As the evening arrived, we rejoined the parade of touristic punt boats and passed through the adjoining town of Lehde before reaching Lübbenau. Although we were traveling on water, it felt like a casual Saturday drive through suburbia, with families working in their gardens, preparing barbecues, doing work on the house, etc.

In Lübbenau, we returned Adam and Lorelay to the boat house, then changed clothes and walked back to the town center. A day without ice cream wouldn’t be a day with Stephen, and you guessed it… Robin and I snagged some scoops at a local shop. Ordering in German – proud moment! – I sampled their strawberry sorbet first. While I’m not usually a fan of strawberry-flavored “things,” some signage and my knowledge of the German strawberry quality led me to the truth: it was delicious and paired nicely with the cherry-yogurt ice cream. Peejay ate two fresh gurkens, and I’m still working on forgiving him for skipping ice cream.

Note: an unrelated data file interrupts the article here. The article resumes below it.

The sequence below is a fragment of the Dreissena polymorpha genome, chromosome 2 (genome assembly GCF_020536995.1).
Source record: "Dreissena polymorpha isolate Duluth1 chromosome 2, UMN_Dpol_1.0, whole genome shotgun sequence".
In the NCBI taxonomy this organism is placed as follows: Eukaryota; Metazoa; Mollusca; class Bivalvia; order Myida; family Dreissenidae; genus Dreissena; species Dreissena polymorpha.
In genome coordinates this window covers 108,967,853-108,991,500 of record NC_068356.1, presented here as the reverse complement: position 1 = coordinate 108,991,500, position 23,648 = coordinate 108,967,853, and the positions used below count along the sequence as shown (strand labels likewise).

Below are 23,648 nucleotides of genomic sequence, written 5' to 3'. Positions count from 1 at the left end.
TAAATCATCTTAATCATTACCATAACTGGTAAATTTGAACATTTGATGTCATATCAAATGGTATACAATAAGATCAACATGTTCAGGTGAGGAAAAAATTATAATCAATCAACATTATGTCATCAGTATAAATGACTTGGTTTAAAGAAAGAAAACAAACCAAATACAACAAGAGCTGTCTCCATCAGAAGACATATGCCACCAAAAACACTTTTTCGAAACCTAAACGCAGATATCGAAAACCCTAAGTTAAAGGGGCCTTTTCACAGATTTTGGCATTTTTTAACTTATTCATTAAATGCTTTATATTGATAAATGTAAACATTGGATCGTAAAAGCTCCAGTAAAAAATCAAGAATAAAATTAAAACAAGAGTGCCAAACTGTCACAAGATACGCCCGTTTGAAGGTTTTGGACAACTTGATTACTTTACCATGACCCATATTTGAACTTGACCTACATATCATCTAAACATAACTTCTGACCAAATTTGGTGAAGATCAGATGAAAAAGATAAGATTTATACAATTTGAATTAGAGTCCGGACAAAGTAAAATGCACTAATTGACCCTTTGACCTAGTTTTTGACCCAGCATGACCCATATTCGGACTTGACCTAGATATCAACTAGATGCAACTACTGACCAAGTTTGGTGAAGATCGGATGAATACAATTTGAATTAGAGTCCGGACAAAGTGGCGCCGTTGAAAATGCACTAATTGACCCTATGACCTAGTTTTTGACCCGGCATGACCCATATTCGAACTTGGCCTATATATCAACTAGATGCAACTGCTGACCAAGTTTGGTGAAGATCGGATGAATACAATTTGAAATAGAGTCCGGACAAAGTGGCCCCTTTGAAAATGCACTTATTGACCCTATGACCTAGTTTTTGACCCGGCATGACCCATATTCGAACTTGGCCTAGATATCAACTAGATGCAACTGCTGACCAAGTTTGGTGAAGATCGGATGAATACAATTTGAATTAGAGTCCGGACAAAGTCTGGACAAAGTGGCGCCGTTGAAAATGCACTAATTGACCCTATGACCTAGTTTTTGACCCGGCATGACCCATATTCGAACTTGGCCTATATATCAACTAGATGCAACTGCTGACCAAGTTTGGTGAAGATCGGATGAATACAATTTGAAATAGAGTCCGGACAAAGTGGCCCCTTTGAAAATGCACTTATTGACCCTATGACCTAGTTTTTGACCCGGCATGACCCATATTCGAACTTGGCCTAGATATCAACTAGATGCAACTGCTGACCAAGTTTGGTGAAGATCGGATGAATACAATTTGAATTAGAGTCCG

We returned to Lacy, waiting patiently by herself in the parking lot, and took the scenic route home. While it’s less than 100 km, we enjoyed two hours of back roads, flowering fields of green, forests silhouetted against the setting sun, and even a hot air balloon flying overhead. With Lacy’s top back on, we grabbed some giant authentic Italian pizzas in our neighborhood, then walked homeward with full stomachs, sunkissed arms, and warm hearts.

One thing that I take away from this thoughtful gift-adventure is that adventure is often waiting just outside our “comfort” zone. In the almost two years that I’ve spent in Berlin, I never knew or thought to explore the Spreewald. Canoeing the waterways was an easy, relaxing, and fun day trip that I’d recommend to most friends. Thanks for the memories, boys.

Comparing Apples to Äpfeln

At the beginning of 2015, I started tracking all of my grocery expenses. While checking out at the grocery store, I started saying “yes,” when asked if I want to receipt. I take the slip home and sum each item into a category: bakery, fruit, vegetables, dairy and eggs, meat and seafood, dry and canned goods, prepared foods, juices, sweets and junk, flowers, and household goods. I also list the grocery store. And I add the items mentally, because brains need exercise, too.